Believe it or not, like it or not, your baby’s poop is actually a good indication of your baby’s health. Yes, you heard that right–your baby’s poop. As is normal, your baby’s poop is also an indication of his or her diet. Whether you are feeding your newborn formula or breastfeeding, their stools may have different colors. Understanding your child’s poop can be pretty challenging, especially for new moms, but that’s why we’re here. Check out the list below, and don’t forget to keep it for future reference!
Your baby’s first poop will usually be a greenish black. It’s actually called meconium, and is made up of what your baby digested while he was still in your womb. Think: amniotic fluid, bile pigments, fatty acids, etc. Usually, babies secrete meconium one to three days after birth. If your baby still hasn’t pooped out a greenish black, thick and sticky substance, then you might want to call your doctor. Unbelievably, this motor oil like substance doesn’t have much smell, so you might not be aware of it the moment your baby poops!
Once your baby has pooped meconium, it’s normal for his or her next poop to be an army green color. This is just the stool transitioning color, and is a sign that your baby is starting to digest early milk. This is also a sign that your baby’s intestinal tract is working perfectly. Babies typically have army green stools within two to four days of birth.
Here’s where the baby’s diet comes in. If your baby’s poop is mustard yellow, then this usually means that your baby is exclusively breastfed. The colors can also change to a bright and sometimes slightly orange color, with a seedy, soft, and squishy texture. Breastfed babies usually have sweet smelling poop too.
If your baby is formula-fed on the other hand, expect a tan hue in your baby’s poop. The consistency of poop for formula-fed babies is also different, being slightly more solid (think peanut sauce and hummus) and more viscous. It also has a less appealing smell compared to the poop of breastfed babies.
Orange isn’t a color we’re generally used to seeing in poop, but for babies, it’s totally normal. This could just reflect either yours or your baby’s diet. If you or your baby eat carrots, sweet potatoes, or other orange foods, then it’s probably just the pigments being picked up in your baby’s digestive tract. This color of poop is generally not something you need to worry about.
Like orange poop, this also good be a reflection of you or your baby’s diet. Highly pigmented foods like beets could be a cause of red-speckled poop. If your baby’s poop looks normal with flecks of red in it, it could also mean that your baby has is allergic to dairy. You can try eliminating dairy from both your diets to double check. If the poop is hard and dry with red streaks, this could be a sign of constipation, and is caused by small tears in the skin due to strained pooping. If the poop is thin, watery, raspberry-red, and looks like congealed fat, then this is a sign to call your docor immediately, as it might mean a bacterial infection.
Dark green poop isn’t something to worry about. Babies who usually have forest green poop are taking iron supplements, or have eaten green foods like spinach, kale, beans, peas, etc. recently. Alternatively, it’s also not very unusual for your baby’s transitional stool to be dark green either.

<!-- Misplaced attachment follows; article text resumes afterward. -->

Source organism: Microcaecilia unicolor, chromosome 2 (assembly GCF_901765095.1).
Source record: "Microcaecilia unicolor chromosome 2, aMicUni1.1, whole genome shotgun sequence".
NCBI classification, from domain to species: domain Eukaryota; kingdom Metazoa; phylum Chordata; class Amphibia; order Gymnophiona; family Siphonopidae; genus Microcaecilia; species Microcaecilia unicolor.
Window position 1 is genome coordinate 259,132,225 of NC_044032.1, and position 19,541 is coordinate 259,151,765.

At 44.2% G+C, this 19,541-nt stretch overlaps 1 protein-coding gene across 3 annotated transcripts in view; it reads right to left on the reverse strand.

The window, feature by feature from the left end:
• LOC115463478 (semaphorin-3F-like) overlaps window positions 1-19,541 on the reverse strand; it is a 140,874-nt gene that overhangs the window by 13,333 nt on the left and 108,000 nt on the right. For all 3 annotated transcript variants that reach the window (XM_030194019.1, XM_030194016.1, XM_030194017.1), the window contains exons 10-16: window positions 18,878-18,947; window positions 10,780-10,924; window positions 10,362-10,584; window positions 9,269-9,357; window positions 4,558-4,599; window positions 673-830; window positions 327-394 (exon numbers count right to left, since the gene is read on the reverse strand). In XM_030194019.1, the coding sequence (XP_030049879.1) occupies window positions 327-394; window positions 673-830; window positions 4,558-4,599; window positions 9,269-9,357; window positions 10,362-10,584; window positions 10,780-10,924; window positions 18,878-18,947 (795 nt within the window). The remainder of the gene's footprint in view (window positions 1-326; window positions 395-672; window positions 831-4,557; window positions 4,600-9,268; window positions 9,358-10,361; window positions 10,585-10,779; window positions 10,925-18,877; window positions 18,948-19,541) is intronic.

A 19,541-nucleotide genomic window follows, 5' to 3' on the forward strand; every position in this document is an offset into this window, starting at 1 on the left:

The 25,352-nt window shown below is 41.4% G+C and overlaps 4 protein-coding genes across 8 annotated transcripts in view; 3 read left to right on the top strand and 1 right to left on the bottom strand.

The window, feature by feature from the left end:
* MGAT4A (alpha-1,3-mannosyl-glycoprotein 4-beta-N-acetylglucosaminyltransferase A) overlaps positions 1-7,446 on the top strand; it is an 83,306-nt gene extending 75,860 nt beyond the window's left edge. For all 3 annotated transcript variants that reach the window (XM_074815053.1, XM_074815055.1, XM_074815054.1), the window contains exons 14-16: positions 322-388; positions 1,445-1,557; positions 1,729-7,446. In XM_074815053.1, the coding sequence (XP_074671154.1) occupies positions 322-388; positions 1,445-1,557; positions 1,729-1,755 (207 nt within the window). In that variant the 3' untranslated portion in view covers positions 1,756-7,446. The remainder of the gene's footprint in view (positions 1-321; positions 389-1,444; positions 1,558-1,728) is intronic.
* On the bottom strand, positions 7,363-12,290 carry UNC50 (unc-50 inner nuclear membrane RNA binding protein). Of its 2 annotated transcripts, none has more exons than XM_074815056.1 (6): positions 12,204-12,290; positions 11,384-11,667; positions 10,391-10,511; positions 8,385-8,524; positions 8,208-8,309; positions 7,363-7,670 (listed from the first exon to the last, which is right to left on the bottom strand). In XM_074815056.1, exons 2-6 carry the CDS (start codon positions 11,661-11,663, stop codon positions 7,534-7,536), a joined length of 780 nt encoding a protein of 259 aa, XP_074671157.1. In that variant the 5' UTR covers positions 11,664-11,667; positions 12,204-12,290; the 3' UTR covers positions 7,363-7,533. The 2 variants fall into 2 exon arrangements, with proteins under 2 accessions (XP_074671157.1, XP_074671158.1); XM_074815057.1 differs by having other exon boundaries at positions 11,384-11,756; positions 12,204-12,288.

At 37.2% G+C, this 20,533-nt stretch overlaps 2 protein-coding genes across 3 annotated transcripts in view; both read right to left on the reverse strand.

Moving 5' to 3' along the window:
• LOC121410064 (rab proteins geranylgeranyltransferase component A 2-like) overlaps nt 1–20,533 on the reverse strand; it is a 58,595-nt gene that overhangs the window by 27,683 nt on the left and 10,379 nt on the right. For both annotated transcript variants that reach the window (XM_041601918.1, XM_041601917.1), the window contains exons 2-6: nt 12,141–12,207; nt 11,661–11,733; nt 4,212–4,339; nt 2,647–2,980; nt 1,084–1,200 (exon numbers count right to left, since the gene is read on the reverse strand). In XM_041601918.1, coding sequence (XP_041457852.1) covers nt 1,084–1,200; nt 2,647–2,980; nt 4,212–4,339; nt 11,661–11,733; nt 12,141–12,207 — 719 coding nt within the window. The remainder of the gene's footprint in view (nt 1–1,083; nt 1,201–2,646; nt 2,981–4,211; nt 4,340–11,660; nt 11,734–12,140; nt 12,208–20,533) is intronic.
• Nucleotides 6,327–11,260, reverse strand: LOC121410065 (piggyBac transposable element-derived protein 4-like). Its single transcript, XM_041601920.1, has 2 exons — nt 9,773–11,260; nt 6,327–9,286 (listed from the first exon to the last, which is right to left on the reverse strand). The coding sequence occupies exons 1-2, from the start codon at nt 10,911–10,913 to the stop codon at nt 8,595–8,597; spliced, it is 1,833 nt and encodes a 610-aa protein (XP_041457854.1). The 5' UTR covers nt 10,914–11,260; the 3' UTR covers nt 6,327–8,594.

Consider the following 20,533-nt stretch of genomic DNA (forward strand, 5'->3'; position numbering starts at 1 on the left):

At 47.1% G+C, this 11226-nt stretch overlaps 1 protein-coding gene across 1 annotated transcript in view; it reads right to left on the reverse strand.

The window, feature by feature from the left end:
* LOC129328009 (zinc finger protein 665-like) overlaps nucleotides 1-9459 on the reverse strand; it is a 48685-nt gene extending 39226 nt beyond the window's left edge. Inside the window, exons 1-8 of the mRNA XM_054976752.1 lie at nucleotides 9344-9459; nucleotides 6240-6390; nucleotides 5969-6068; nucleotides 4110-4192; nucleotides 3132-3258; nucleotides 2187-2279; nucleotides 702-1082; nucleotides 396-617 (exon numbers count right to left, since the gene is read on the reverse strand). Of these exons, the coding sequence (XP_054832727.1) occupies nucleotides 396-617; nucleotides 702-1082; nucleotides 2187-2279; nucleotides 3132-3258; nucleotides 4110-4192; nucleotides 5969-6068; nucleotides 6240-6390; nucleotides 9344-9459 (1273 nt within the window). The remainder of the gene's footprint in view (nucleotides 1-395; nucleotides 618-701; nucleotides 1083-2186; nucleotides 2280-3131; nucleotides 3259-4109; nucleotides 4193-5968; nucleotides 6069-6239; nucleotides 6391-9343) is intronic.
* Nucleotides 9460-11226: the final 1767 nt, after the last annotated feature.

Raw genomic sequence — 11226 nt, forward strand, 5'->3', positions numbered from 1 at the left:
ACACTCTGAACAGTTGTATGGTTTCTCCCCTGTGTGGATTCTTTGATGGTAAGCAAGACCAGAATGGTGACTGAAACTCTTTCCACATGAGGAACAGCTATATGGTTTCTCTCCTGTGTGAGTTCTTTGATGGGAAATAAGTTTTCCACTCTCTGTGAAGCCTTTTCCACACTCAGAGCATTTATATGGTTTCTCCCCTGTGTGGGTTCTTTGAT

Breastfed babies are more prone to having bright green poop. What this means is that your baby is not getting enough foremilk, and as a result ends up digesting a lot of hindmilk. Foremilk is usually the first milk that is let down when your baby is nursing, while hindmilk is usually let down towards the end of your nursing session, and is higher in lactose (sugar) and fat. Too much lactose can cause a slightly green tinge in your baby’s poop. Why does this happen? One reason could be a bad latch, another could be a too fast letdown or an oversupply of milk. Don’t worry, this should normalize over the course of a few days. If not, it’s best to consult a lactation consultant.
Now brown poop is something we’re all familiar with, aren’t we? For babies, this means that they’re starting to eat more solids. The stool also gets thicker and firmer, and smellier, so be warned!
After meconium, you shouldn’t be seeing black-colored poop in your baby’s diaper any longer. If you do, this could either mean two things. One, is a sign of internal bleeding. If this is the case, call your doctor immediately. Two, is if you are breastfeeding with bleeding and cracked nipples. If this is the case, finding black specks in your baby’s normal poop is fine. This just means that they ingested some of your blood, which might sound a bit vampire-ish, but in this case, is totally normal.
If you see white or some pale gray poop in your baby’s diaper that resembles chalk dust, then call your doctor ASAP! This could either mean that you baby is having trouble digesting his or her food, or has a problem with his or her liver.
- Amos, Sarah. “The Complete Baby Poop Color Chart.” Mom Tricks. Last updated February 20, 2018.
- Baby Center. “Baby Poop: A Complete Guide.” Baby Center. Last updated July 2017.
- Cherney, Kristeen. “What Does Your Baby’s Poop Color Say About Their Health?” Health Line. Last updated June 25, 2018.
- Davies, Anna. “Baby Poop 101: A Comprehensive Guide to Newborn Poop.” The Bump. Date accessed October 2, 2018.
- Howland, Genevieve. “Baby Poop–What’s Normal and What Ain’t!” Last updated October 6, 2018.
- Today’s Parent. “Baby Poop Colour Guide.” Today’s Parent. Last updated January 11, 2017.